Based on point 1 (the 10 second rule), if you sell a complex solution do you suggest going after the 20% of visitors that are your best potential prospects with the first message they see?

Or dividing your message into multiple parts, like your 3 big boxes on thesaleslion.com?

Thanks in advance,

Rusty

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Marshall Ponzi December 19, 2013 at 7:54 pm

Hey Rusty-

I’m anxious to hear Marcus’ take on your question, but if I may add 2 cents worth…

Instead of thinking about about dividing up “your” message, think about breaking down your target customers’ problems, in “their” terms.

You mentioned the 3 boxes on http://thesaleslion.com. I like to call those the “3 Magic Buckets.” Every site we design has some version of the “3 Buckets.” Graphically, it’s good design, and there’s some psychological research that says offering 3 choices is optimal; no more, no less. Those three can branch off to three more, but no more than three on a page.

Without understanding the complexity of your solution, I’d advise you to think about your customers’ buying process before your solutions. Visitors will come in all stages of their deliberations, from not really knowing which problem to solve to ready to select the best vendor.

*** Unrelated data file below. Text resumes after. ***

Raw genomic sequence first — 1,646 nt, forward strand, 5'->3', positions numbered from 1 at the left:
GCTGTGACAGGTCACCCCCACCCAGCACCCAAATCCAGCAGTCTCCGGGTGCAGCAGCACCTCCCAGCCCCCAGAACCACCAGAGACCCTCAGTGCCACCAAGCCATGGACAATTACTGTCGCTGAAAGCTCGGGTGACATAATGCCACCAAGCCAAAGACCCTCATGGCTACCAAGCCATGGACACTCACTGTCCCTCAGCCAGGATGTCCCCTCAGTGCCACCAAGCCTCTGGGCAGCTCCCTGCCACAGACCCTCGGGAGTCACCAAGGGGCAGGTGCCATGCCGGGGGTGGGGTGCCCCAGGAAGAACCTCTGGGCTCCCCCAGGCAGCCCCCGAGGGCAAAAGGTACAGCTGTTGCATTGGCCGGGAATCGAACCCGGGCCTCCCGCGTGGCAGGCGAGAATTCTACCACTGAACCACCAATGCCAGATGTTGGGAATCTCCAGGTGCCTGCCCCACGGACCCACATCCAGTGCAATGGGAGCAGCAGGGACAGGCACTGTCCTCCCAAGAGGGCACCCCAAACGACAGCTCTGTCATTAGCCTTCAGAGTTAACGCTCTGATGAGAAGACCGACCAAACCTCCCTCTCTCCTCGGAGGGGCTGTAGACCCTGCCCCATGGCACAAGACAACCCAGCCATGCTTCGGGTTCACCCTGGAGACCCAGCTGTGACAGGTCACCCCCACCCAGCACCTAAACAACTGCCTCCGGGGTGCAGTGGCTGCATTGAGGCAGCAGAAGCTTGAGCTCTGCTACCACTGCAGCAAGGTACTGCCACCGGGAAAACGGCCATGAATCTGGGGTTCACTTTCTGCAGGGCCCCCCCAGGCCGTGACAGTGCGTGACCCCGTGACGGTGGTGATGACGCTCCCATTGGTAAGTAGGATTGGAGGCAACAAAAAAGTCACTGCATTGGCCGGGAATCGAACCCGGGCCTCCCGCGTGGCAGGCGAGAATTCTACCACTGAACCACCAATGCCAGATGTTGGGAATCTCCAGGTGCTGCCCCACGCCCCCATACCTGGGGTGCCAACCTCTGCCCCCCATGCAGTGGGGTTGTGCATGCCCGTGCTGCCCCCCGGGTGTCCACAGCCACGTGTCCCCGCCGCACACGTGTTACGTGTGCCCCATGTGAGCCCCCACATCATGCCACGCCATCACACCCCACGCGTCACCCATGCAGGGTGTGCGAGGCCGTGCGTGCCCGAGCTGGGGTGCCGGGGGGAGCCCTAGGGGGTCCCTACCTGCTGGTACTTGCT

If you follow that logic, you don’t need to focus your 3-buckets on the best 20%. Ideally, your buckets should speak to the best 80%.

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Marcus Sheridan December 22, 2013 at 11:16 pm

Marshall, extremely sound advice, very well said!

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Marcus Sheridan December 22, 2013 at 11:25 pm

Rusty, that is a good question my man, and I appreciate you asking. I can tell you that at least 2 of the boxes would be based on the 20% that are my best potential leads/customers. At least, I think that’s most likely the case.

Keep in mind too, there is a big difference between a “home page” viewer and a “land on a blog article” viewer.